An awkward, sclaffed muddle of an equaliser from Neil Simpson suddenly turned things on their head. The perfect Scottish answer to the brilliant skill of the Germans. It not only brought the scores level, but coming as it did on the verge of half-time, ensured that the Pittodrie crowd roared the team off the park at the interval and roared them back on for the second half.
The anticipation (and noise) levels as the second half kicked off mirrored that of the first half, but yet again the Germans nonchalantly plucked a piece of skill out of the top drawer (a Pflugler volley) which put the Dons behind and killed the crowd stone dead yet again. With a whole half hour yet to be played the Dons needed to score twice and keep the impressive Germans out.
Many in the crowd could be forgiven for consoling themselves with the thought that they had witnessed a couple of top drawer goals, seen the Dons put up a spirited performance and everything would be back to normal tomorrow morning. Back in our rightful place as a plucky Scottish side who just couldn't quite cut it with the real teams in Europe (and doesn't Rummenigge look a lot taller in real life than he does on the telly?).
The history books (and the old worn out videos) faithfully tell the story of what happened on the pitch during the final fifteen minutes of the match. Dummy freekick routine, Strachan wheels, curls it in and McLeish scores. Sixty seconds later a piece of pure McMaster precision engineering picks out Eric Black hanging in the air, Muller parries and Hewitt finishes. The facts are well known, but only those long suffering souls packed into Pittodrie that night know what it was really like. The term 'emotional rollercoaster' is woefully inadequate and doesn't even begin to describe the pleasure and pain, then pleasure again of that night. The phrase 'you had to be there' was coined specifically for the evening of 16th March 1983.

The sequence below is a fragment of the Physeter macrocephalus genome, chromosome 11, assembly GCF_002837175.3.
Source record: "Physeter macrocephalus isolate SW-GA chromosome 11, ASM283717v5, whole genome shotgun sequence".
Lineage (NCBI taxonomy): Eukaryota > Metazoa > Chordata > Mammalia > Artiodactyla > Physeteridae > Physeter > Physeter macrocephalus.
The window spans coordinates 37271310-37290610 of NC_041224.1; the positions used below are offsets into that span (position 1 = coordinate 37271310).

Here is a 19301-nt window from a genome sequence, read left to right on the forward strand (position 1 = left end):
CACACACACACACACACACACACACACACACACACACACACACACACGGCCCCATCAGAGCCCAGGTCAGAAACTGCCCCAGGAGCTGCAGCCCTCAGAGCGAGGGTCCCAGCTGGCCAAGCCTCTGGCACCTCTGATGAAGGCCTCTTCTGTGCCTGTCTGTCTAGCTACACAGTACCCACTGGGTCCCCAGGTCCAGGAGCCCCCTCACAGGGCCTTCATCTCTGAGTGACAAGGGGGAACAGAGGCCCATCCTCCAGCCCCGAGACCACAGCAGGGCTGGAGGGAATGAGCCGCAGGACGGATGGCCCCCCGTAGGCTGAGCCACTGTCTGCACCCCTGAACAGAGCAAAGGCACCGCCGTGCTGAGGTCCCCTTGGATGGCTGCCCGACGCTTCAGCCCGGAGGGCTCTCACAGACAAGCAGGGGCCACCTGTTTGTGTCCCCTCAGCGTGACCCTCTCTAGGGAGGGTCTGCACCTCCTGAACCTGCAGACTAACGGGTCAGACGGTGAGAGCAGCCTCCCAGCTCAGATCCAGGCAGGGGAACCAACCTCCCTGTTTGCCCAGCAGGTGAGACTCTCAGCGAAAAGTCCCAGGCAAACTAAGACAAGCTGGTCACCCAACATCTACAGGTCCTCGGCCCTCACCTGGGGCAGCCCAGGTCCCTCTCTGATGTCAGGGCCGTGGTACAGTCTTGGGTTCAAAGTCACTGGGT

To be level again at 2-2 meant that the Dons had to find one more goal. The roar that greeted the equaliser was accompanied by the sound of 24,000 loins being girded (even the ladies) in readiness for the make or break supporting job to be done. Popping in the winner so soon after, simply meant that the noise level which had reached new Pittodrie heights one minute previously, just cranked itself up a notch or several. This was the definitive 'hug a complete stranger four rows in front' moment.
Forget Gothenburg (a foregone conclusion), forget a pools or lottery win, forget the birth of a first child. If you saw the Dons come back from the dead and knock Bayern Munich out of the Cup Winners Cup, then your life is complete.